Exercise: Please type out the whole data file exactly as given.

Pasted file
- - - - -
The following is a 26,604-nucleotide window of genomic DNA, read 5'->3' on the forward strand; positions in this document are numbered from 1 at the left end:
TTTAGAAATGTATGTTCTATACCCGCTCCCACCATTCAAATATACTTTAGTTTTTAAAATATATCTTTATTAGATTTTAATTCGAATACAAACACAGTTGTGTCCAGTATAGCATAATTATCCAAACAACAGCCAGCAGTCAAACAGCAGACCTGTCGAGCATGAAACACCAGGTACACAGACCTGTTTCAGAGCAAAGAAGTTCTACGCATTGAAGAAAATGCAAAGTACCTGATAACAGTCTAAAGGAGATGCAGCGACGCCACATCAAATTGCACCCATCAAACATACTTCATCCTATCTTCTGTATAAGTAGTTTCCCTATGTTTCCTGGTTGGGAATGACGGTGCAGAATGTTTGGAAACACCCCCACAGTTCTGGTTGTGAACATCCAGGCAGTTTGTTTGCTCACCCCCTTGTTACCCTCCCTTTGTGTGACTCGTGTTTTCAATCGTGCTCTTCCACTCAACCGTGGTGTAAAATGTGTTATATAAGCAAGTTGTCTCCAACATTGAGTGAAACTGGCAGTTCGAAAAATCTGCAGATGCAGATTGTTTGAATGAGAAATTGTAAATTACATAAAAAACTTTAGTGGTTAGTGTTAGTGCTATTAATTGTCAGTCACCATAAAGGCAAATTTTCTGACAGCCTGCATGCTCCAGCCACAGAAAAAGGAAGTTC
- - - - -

The following is a 26,604-nucleotide window of genomic DNA, read 5'->3' on the forward strand; positions in this document are numbered from 1 at the left end:
TTTAGAAATGTATGTTCTATACCCGCTCCCACCATTCAAATATACTTTAGTTTTTAAAATATATCTTTATTAGATTTTAATTCGAATACAAACACAGTTGTGTCCAGTATAGCATAATTATCCAAACAACAGCCAGCAGTCAAACAGCAGACCTGTCGAGCATGAAACACCAGGTACACAGACCTGTTTCAGAGCAAAGAAGTTCTACGCATTGAAGAAAATGCAAAGTACCTGATAACAGTCTAAAGGAGATGCAGCGACGCCACATCAAATTGCACCCATCAAACATACTTCATCCTATCTTCTGTATAAGTAGTTTCCCTATGTTTCCTGGTTGGGAATGACGGTGCAGAATGTTTGGAAACACCCCCACAGTTCTGGTTGTGAACATCCAGGCAGTTTGTTTGCTCACCCCCTTGTTACCCTCCCTTTGTGTGACTCGTGTTTTCAATCGTGCTCTTCCACTCAACCGTGGTGTAAAATGTGTTATATAAGCAAGTTGTCTCCAACATTGAGTGAAACTGGCAGTTCGAAAAATCTGCAGATGCAGATTGTTTGAATGAGAAATTGTAAATTACATAAAAAACTTTAGTGGTTAGTGTTAGTGCTATTAATTGTCAGTCACCATAAAGGCAAATTTTCTGACAGCCTGCATGCTCCAGCCACAGAAAAAGGAAGTTC